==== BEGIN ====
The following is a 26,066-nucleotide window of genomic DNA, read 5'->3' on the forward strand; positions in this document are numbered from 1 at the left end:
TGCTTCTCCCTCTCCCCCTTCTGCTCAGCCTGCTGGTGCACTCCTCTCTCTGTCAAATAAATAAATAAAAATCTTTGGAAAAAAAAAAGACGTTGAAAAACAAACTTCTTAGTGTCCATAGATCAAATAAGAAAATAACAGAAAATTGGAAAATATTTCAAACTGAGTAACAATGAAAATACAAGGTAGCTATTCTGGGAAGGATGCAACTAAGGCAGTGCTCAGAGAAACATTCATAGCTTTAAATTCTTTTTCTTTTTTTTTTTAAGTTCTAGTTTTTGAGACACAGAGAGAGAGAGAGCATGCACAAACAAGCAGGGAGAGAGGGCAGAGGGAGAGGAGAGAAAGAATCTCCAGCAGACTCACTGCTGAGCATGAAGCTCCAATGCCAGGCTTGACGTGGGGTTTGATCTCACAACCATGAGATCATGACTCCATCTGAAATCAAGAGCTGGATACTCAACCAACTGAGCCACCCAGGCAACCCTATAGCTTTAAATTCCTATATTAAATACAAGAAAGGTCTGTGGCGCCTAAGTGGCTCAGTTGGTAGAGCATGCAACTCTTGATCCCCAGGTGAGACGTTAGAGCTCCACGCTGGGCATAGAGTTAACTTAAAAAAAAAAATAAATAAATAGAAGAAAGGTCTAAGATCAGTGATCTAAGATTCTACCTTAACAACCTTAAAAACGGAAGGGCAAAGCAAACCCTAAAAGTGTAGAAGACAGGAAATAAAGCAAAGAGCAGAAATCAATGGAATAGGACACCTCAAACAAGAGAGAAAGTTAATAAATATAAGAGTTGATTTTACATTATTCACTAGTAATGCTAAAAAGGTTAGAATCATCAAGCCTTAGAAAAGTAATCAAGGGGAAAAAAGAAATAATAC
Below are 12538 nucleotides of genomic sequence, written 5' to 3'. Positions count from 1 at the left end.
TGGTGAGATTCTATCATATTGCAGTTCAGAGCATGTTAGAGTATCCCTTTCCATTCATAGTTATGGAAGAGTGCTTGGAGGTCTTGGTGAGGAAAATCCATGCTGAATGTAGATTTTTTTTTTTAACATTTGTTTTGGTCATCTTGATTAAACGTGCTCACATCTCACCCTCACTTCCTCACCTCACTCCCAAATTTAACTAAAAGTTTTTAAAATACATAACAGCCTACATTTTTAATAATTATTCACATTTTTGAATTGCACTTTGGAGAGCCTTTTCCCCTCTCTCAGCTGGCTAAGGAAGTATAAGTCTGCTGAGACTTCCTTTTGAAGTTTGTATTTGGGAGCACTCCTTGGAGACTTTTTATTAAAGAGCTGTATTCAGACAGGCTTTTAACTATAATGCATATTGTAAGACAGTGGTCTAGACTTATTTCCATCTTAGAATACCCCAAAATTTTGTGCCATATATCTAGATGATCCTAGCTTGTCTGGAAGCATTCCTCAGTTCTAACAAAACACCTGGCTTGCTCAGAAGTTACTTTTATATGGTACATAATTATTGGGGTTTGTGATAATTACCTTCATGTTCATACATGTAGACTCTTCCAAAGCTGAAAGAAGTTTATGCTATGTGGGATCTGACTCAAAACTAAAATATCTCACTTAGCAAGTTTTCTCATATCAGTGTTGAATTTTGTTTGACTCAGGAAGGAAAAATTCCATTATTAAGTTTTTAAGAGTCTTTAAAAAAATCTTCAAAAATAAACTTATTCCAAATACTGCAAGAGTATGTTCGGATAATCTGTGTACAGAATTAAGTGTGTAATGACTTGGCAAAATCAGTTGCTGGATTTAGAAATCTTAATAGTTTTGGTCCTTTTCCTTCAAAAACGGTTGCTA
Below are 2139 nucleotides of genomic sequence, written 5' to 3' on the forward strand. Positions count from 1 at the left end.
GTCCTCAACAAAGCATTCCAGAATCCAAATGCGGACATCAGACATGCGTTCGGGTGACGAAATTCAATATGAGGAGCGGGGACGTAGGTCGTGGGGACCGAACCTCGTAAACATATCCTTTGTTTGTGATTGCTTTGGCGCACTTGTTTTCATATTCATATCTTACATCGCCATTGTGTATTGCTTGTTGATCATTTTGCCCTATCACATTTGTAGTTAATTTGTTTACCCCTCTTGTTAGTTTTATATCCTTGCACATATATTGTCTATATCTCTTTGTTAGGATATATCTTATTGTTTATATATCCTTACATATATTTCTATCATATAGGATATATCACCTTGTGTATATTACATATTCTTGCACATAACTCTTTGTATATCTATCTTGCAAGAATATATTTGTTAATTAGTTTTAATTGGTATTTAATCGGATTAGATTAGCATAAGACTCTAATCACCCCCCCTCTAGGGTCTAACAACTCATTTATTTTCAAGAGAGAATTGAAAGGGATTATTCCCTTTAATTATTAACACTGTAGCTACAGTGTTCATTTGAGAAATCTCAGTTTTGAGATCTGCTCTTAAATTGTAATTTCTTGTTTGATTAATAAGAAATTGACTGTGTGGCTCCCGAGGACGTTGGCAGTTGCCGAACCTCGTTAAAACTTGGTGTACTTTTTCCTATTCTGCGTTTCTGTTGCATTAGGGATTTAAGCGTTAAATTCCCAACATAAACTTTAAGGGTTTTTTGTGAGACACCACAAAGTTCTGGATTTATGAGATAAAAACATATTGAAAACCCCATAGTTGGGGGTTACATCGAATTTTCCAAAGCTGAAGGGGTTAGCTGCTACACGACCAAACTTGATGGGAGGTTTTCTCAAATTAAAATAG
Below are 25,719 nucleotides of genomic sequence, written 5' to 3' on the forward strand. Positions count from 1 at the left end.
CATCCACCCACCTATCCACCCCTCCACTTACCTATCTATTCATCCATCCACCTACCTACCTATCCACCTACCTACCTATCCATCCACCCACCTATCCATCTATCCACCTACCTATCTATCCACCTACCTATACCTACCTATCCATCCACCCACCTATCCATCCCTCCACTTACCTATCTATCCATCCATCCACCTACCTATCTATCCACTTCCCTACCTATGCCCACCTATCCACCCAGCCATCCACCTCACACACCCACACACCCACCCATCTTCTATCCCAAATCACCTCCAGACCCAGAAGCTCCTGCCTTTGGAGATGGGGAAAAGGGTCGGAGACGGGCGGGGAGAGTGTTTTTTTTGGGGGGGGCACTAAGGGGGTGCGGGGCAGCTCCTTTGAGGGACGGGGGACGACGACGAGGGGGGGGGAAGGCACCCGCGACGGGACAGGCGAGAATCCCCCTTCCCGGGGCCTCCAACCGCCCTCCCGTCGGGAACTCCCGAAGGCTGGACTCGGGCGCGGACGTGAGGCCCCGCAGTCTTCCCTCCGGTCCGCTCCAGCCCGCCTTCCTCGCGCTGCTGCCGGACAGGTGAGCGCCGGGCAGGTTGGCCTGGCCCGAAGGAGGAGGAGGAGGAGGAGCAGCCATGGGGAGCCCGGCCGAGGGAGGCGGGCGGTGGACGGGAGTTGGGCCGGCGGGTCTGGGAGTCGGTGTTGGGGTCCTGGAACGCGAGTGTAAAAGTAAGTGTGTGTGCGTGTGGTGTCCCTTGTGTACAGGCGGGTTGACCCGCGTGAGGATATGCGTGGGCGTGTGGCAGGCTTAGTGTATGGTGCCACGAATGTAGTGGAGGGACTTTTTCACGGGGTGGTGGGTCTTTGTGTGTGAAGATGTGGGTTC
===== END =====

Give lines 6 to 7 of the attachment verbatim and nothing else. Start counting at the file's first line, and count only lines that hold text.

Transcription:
GTCCTCAACAAAGCATTCCAGAATCCAAATGCGGACATCAGACATGCGTTCGGGTGACGAAATTCAATATGAGGAGCGGGGACGTAGGTCGTGGGGACCGAACCTCGTAAACATATCCTTTGTTTGTGATTGCTTTGGCGCACTTGTTTTCATATTCATATCTTACATCGCCATTGTGTATTGCTTGTTGATCATTTTGCCCTATCACATTTGTAGTTAATTTGTTTACCCCTCTTGTTAGTTTTATATCCTTGCACATATATTGTCTATATCTCTTTGTTAGGATATATCTTATTGTTTATATATCCTTACATATATTTCTATCATATAGGATATATCACCTTGTGTATATTACATATTCTTGCACATAACTCTTTGTATATCTATCTTGCAAGAATATATTTGTTAATTAGTTTTAATTGGTATTTAATCGGATTAGATTAGCATAAGACTCTAATCACCCCCCCTCTAGGGTCTAACAACTCATTTATTTTCAAGAGAGAATTGAAAGGGATTATTCCCTTTAATTATTAACACTGTAGCTACAGTGTTCATTTGAGAAATCTCAGTTTTGAGATCTGCTCTTAAATTGTAATTTCTTGTTTGATTAATAAGAAATTGACTGTGTGGCTCCCGAGGACGTTGGCAGTTGCCGAACCTCGTTAAAACTTGGTGTACTTTTTCCTATTCTGCGTTTCTGTTGCATTAGGGATTTAAGCGTTAAATTCCCAACATAAACTTTAAGGGTTTTTTGTGAGACACCACAAAGTTCTGGATTTATGAGATAAAAACATATTGAAAACCCCATAGTTGGGGGTTACATCGAATTTTCCAAAGCTGAAGGGGTTAGCTGCTACACGACCAAACTTGATGGGAGGTTTTCTCAAATTAAAATAG
Below are 25,719 nucleotides of genomic sequence, written 5' to 3' on the forward strand. Positions count from 1 at the left end.